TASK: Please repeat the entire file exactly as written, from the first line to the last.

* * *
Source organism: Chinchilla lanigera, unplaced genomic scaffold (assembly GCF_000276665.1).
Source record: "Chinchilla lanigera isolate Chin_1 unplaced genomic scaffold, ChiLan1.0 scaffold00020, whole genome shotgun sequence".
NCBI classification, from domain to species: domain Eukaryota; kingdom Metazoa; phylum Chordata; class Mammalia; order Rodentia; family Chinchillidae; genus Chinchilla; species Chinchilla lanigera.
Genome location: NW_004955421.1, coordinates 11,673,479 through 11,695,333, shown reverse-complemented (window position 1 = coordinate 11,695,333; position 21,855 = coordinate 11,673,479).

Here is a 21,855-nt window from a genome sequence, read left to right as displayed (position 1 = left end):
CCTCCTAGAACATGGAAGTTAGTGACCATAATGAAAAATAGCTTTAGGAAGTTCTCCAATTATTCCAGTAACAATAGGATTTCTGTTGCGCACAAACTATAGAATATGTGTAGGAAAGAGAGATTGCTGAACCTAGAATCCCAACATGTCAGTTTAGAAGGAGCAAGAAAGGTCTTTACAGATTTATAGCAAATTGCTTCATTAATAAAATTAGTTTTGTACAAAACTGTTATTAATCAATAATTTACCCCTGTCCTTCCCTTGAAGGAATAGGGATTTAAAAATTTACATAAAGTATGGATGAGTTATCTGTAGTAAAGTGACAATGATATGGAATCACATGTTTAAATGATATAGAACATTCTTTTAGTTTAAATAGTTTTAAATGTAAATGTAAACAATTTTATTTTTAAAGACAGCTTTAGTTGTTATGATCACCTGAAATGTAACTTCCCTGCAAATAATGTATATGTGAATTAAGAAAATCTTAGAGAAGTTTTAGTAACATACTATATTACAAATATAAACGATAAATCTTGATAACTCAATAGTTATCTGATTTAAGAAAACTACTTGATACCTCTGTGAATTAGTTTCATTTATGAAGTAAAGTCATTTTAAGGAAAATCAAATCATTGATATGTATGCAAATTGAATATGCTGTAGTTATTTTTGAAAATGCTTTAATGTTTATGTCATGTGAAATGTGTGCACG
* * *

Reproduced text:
Source organism: Chinchilla lanigera, unplaced genomic scaffold (assembly GCF_000276665.1).
Source record: "Chinchilla lanigera isolate Chin_1 unplaced genomic scaffold, ChiLan1.0 scaffold00020, whole genome shotgun sequence".
NCBI classification, from domain to species: domain Eukaryota; kingdom Metazoa; phylum Chordata; class Mammalia; order Rodentia; family Chinchillidae; genus Chinchilla; species Chinchilla lanigera.
Genome location: NW_004955421.1, coordinates 11,673,479 through 11,695,333, shown reverse-complemented (window position 1 = coordinate 11,695,333; position 21,855 = coordinate 11,673,479).

Here is a 21,855-nt window from a genome sequence, read left to right as displayed (position 1 = left end):
CCTCCTAGAACATGGAAGTTAGTGACCATAATGAAAAATAGCTTTAGGAAGTTCTCCAATTATTCCAGTAACAATAGGATTTCTGTTGCGCACAAACTATAGAATATGTGTAGGAAAGAGAGATTGCTGAACCTAGAATCCCAACATGTCAGTTTAGAAGGAGCAAGAAAGGTCTTTACAGATTTATAGCAAATTGCTTCATTAATAAAATTAGTTTTGTACAAAACTGTTATTAATCAATAATTTACCCCTGTCCTTCCCTTGAAGGAATAGGGATTTAAAAATTTACATAAAGTATGGATGAGTTATCTGTAGTAAAGTGACAATGATATGGAATCACATGTTTAAATGATATAGAACATTCTTTTAGTTTAAATAGTTTTAAATGTAAATGTAAACAATTTTATTTTTAAAGACAGCTTTAGTTGTTATGATCACCTGAAATGTAACTTCCCTGCAAATAATGTATATGTGAATTAAGAAAATCTTAGAGAAGTTTTAGTAACATACTATATTACAAATATAAACGATAAATCTTGATAACTCAATAGTTATCTGATTTAAGAAAACTACTTGATACCTCTGTGAATTAGTTTCATTTATGAAGTAAAGTCATTTTAAGGAAAATCAAATCATTGATATGTATGCAAATTGAATATGCTGTAGTTATTTTTGAAAATGCTTTAATGTTTATGTCATGTGAAATGTGTGCACG